You have to be 21 to buy alcohol in the U.S., and most Americans agree that the same age requirement should apply for buying cigarettes and other tobacco products.
A study conducted by researchers from the
Only 11% of the 4,219 people who completed the survey said they would "strongly oppose" raising the minimum age to 21, and 14% said they would "somewhat oppose" such a move.
Just last month, Hawaii became the first state in the union to set its legal smoking age at 21. (The new law, which also applies to electronic cigarettes, goes into effect on Jan. 1.) Four other states – Alabama, Alaska, New Jersey and Utah – have bumped up their minimum age to 19.
In addition, at least 80 U.S. cities require tobacco buyers to be at least 21, according to the Campaign for Tobacco-Free Kids.
Researchers from the CDC's Office on Smoking and Health wanted to gauge public opinion on the issue because raising the minimum smoking age is seen as a promising way to reduce youth smoking. Although no studies have yet assessed the effect of this policy change, the study authors noted that other moves to restrict tobacco sales to minors have had a beneficial effect.
The survey results found broad support for the idea of making tobacco as hard to buy as alcohol. For instance, 73% of men and 77% of women either strongly or somewhat favored efforts to raise the minimum age to 21. In addition, 73% of blacks, 75% of whites, 76% of Latinos and 78% of people from other racial groups said they would support such a move.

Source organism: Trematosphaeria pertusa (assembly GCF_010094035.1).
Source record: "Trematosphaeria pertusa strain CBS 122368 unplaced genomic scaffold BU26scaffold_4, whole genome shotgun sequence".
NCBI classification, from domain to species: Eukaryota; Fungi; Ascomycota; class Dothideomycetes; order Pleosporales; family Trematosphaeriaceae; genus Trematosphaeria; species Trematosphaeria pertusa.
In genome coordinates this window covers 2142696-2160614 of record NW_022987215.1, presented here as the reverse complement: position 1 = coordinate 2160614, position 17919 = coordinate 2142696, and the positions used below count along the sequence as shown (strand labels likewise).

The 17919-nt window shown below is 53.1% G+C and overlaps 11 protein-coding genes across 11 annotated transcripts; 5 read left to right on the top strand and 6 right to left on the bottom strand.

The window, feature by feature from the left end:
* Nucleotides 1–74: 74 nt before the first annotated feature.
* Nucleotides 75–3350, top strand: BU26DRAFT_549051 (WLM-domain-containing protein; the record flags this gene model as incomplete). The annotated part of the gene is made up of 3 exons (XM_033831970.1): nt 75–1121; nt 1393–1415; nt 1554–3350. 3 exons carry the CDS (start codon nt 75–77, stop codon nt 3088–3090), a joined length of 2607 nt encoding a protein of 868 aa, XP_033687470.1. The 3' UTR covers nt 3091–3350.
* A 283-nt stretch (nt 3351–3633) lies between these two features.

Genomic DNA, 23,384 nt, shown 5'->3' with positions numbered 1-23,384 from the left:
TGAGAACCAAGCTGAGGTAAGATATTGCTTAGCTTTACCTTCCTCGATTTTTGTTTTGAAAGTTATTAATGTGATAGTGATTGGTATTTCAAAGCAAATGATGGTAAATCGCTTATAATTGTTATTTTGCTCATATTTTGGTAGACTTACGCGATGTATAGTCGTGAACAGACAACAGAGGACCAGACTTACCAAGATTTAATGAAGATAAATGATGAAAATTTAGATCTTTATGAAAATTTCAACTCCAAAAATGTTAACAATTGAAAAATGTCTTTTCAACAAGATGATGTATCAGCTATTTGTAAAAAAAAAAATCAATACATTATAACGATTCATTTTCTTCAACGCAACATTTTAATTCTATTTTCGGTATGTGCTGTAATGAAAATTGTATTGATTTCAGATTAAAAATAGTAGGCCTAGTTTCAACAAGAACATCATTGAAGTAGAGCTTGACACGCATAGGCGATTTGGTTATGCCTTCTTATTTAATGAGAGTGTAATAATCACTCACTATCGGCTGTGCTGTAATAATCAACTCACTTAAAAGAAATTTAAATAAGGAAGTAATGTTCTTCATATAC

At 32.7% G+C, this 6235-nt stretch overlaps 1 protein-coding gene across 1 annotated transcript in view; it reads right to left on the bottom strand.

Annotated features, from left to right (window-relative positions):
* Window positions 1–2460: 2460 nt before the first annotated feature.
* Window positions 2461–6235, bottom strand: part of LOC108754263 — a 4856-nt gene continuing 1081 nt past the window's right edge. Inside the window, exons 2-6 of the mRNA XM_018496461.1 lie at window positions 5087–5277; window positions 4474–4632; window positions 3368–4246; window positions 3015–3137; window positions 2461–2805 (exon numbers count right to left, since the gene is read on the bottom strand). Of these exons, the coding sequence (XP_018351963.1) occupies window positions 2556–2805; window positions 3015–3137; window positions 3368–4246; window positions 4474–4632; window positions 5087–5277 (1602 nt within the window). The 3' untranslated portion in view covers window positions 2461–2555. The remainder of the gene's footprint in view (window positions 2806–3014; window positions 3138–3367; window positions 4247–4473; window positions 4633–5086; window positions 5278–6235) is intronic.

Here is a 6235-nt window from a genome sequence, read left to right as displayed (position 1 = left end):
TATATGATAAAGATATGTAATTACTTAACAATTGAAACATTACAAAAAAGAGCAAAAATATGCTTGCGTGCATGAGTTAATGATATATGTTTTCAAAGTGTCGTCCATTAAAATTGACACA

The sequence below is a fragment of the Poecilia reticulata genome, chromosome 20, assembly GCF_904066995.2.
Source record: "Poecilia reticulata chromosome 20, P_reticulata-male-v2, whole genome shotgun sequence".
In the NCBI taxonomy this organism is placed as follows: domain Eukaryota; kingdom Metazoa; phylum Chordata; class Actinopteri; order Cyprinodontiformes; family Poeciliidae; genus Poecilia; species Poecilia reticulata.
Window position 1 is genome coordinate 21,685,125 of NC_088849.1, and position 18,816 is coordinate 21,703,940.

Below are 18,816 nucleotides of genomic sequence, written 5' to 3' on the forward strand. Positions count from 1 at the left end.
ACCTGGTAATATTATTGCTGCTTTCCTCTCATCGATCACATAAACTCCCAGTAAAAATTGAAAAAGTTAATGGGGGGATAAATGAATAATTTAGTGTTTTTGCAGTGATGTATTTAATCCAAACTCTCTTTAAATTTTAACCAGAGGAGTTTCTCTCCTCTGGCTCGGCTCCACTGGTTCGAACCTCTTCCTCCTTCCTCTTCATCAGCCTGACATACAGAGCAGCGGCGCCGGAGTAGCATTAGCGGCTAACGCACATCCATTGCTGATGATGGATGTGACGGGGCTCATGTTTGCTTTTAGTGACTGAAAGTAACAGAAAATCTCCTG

Geography didn't make much difference – 74% of Americans in Northeastern and Midwestern states favored the idea, along with 75% of those in the South and 76% of those in the West. Likewise, support was strong regardless of educational background – 74% of those who didn't finish high school endorsed the change, as did 75% of high school graduates, 74% of those who finished some college and 76% of those with a college degree.
One factor that did make a difference was smoking status. Among those who said they had never been smokers, 77% expressed support for raising the minimum tobacco-buying age to 21. Support among former smokers was slightly lower, at 75%. It was lowest for current smokers, but even 70% of them were either strongly or somewhat in favor of the change.
If more states boosted the minimum age for buying cigarettes, it "could delay the age of first tobacco experimentation, reducing the likelihood of youth transition to regular use and increasing the likelihood of cessation if they become regular users," the CDC researchers wrote.
The survey results were published online Tuesday by the American Journal of Preventive Medicine.